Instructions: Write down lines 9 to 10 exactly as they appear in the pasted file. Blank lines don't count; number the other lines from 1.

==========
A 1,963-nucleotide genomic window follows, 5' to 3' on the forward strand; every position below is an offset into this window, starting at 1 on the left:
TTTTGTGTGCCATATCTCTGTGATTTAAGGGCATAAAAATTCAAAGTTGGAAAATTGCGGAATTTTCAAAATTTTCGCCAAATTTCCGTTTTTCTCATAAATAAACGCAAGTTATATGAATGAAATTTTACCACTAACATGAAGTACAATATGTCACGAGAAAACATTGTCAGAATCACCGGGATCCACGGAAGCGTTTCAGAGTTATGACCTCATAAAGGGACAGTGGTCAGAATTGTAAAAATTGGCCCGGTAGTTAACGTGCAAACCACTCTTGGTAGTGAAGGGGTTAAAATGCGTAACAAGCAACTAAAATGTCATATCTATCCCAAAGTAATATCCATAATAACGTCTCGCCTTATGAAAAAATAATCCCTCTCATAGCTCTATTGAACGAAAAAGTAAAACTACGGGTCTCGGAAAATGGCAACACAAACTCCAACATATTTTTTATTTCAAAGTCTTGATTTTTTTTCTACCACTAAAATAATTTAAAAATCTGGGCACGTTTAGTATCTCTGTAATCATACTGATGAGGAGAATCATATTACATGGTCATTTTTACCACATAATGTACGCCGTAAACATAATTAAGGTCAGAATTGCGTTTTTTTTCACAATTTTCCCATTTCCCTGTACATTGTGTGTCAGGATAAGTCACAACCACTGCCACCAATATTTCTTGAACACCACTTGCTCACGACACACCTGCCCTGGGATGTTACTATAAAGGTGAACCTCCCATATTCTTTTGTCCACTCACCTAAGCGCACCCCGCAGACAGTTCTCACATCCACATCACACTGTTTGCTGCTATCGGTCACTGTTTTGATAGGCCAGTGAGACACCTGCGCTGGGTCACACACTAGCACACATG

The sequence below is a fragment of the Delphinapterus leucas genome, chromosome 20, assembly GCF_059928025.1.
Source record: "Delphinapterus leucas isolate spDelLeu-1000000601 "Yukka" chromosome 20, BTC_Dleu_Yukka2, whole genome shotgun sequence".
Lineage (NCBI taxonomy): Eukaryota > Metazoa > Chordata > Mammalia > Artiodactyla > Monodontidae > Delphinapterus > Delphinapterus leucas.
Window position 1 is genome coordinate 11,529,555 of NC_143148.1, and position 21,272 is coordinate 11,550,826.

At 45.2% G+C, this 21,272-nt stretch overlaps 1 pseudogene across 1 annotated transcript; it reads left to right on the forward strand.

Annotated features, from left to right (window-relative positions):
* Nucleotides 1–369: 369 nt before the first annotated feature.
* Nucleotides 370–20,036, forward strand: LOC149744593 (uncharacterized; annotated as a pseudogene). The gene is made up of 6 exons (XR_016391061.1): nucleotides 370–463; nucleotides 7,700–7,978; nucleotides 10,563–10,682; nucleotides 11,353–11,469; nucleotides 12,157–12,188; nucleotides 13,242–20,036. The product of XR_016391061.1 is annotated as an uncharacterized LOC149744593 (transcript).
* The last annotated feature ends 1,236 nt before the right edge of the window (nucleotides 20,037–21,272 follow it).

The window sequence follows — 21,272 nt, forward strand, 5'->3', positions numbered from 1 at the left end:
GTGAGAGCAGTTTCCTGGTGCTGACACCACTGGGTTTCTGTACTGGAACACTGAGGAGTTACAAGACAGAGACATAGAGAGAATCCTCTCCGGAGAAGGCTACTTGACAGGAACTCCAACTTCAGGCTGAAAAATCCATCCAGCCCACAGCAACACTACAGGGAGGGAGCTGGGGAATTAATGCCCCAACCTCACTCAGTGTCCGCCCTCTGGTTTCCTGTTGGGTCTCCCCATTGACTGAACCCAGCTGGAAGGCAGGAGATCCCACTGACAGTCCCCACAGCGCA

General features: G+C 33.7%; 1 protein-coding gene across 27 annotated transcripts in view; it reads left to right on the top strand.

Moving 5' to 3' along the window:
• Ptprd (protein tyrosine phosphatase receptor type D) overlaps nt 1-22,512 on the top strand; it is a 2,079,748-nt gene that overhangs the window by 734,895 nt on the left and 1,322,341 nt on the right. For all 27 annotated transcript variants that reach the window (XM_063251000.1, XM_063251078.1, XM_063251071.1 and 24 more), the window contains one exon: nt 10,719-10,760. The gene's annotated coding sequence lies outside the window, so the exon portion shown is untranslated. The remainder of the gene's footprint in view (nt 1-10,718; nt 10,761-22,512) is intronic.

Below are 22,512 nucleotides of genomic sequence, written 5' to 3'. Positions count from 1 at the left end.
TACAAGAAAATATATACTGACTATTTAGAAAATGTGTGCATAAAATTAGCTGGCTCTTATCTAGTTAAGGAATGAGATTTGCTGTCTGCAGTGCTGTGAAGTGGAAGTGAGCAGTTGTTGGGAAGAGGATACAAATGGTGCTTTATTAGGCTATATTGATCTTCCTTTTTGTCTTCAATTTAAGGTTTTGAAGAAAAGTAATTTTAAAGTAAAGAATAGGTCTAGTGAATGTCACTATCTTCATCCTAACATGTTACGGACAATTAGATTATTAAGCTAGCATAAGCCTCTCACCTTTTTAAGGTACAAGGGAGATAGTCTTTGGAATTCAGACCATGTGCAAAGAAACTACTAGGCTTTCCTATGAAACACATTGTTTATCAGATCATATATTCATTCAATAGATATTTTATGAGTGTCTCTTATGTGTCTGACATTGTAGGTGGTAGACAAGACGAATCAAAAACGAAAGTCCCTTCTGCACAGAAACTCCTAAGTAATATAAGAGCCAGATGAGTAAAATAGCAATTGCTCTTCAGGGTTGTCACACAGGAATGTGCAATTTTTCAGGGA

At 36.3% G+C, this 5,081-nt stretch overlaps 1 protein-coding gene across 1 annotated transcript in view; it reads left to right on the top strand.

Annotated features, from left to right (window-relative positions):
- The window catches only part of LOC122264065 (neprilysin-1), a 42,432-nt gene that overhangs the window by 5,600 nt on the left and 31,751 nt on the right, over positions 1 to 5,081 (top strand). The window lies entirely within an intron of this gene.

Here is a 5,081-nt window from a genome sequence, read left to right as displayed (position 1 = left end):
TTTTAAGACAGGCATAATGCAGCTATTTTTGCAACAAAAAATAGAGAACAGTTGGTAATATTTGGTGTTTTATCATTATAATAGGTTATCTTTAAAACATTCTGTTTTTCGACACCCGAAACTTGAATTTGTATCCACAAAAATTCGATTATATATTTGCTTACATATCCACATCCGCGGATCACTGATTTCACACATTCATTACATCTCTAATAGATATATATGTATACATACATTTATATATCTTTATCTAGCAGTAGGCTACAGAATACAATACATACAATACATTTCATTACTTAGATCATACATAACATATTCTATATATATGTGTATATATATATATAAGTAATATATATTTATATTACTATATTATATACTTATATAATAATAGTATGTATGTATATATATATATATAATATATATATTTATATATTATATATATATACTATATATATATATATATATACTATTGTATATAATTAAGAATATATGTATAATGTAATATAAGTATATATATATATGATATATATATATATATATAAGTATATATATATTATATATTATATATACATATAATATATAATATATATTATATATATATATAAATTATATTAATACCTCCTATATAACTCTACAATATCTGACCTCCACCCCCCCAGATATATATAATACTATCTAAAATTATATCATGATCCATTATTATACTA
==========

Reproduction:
* Nucleotides 1–369: 369 nt before the first annotated feature.
* Nucleotides 370–20,036, forward strand: LOC149744593 (uncharacterized; annotated as a pseudogene). The gene is made up of 6 exons (XR_016391061.1): nucleotides 370–463; nucleotides 7,700–7,978; nucleotides 10,563–10,682; nucleotides 11,353–11,469; nucleotides 12,157–12,188; nucleotides 13,242–20,036. The product of XR_016391061.1 is annotated as an uncharacterized LOC149744593 (transcript).